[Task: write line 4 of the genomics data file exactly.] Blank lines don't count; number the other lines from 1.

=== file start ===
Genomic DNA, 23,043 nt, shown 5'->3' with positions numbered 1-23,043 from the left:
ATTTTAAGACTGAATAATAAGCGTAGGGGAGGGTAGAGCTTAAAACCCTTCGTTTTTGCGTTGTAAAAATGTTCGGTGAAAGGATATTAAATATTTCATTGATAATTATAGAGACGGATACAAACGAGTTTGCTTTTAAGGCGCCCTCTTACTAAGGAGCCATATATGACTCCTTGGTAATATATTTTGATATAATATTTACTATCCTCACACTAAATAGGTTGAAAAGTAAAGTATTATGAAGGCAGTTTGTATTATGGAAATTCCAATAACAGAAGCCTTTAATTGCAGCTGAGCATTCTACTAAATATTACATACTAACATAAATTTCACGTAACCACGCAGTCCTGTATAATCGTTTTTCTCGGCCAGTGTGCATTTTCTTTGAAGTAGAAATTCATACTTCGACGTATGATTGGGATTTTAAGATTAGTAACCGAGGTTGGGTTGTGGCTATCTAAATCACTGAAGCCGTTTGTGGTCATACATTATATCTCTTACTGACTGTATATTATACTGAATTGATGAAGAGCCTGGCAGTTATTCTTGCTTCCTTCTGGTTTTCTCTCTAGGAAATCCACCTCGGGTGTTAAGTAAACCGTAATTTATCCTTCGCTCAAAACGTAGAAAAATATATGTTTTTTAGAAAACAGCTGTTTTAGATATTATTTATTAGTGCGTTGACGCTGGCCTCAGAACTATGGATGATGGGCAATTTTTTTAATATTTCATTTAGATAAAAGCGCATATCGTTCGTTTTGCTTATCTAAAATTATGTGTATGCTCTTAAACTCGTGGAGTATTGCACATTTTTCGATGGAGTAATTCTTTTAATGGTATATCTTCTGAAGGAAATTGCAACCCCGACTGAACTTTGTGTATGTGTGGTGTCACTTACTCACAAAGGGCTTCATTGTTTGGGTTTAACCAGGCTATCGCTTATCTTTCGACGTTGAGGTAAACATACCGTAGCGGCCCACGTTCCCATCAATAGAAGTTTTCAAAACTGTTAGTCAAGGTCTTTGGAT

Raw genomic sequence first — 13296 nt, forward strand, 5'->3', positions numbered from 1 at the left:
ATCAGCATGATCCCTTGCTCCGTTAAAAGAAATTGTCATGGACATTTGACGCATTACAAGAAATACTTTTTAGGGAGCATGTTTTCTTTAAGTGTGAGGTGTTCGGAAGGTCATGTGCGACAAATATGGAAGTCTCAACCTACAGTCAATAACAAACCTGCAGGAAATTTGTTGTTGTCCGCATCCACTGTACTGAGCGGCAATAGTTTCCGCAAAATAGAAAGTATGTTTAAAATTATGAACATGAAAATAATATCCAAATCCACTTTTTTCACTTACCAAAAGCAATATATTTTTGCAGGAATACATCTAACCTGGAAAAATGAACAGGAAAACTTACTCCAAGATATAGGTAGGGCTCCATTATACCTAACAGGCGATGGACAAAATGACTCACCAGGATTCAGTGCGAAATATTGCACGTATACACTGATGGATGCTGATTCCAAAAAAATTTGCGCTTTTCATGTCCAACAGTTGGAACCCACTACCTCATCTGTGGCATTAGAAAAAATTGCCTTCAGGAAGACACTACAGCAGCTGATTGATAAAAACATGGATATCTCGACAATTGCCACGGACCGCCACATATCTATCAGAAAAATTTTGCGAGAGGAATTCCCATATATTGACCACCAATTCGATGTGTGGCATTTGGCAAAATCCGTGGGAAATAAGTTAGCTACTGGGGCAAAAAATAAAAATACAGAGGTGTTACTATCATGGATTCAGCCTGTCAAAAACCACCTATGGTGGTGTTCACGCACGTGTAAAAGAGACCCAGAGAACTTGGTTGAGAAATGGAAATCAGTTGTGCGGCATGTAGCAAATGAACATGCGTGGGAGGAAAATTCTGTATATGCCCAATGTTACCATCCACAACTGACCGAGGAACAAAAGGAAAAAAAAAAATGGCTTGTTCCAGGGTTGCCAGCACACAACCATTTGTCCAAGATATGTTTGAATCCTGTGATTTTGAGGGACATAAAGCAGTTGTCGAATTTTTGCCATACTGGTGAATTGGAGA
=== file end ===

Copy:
ATCAGCATGATCCCTTGCTCCGTTAAAAGAAATTGTCATGGACATTTGACGCATTACAAGAAATACTTTTTAGGGAGCATGTTTTCTTTAAGTGTGAGGTGTTCGGAAGGTCATGTGCGACAAATATGGAAGTCTCAACCTACAGTCAATAACAAACCTGCAGGAAATTTGTTGTTGTCCGCATCCACTGTACTGAGCGGCAATAGTTTCCGCAAAATAGAAAGTATGTTTAAAATTATGAACATGAAAATAATATCCAAATCCACTTTTTTCACTTACCAAAAGCAATATATTTTTGCAGGAATACATCTAACCTGGAAAAATGAACAGGAAAACTTACTCCAAGATATAGGTAGGGCTCCATTATACCTAACAGGCGATGGACAAAATGACTCACCAGGATTCAGTGCGAAATATTGCACGTATACACTGATGGATGCTGATTCCAAAAAAATTTGCGCTTTTCATGTCCAACAGTTGGAACCCACTACCTCATCTGTGGCATTAGAAAAAATTGCCTTCAGGAAGACACTACAGCAGCTGATTGATAAAAACATGGATATCTCGACAATTGCCACGGACCGCCACATATCTATCAGAAAAATTTTGCGAGAGGAATTCCCATATATTGACCACCAATTCGATGTGTGGCATTTGGCAAAATCCGTGGGAAATAAGTTAGCTACTGGGGCAAAAAATAAAAATACAGAGGTGTTACTATCATGGATTCAGCCTGTCAAAAACCACCTATGGTGGTGTTCACGCACGTGTAAAAGAGACCCAGAGAACTTGGTTGAGAAATGGAAATCAGTTGTGCGGCATGTAGCAAATGAACATGCGTGGGAGGAAAATTCTGTATATGCCCAATGTTACCATCCACAACTGACCGAGGAACAAAAGGAAAAAAAAAAATGGCTTGTTCCAGGGTTGCCAGCACACAACCATTTGTCCAAGATATGTTTGAATCCTGTGATTTTGAGGGACATAAAGCAGTTGTCGAATTTTTGCCATACTGGTGAATTGGAGA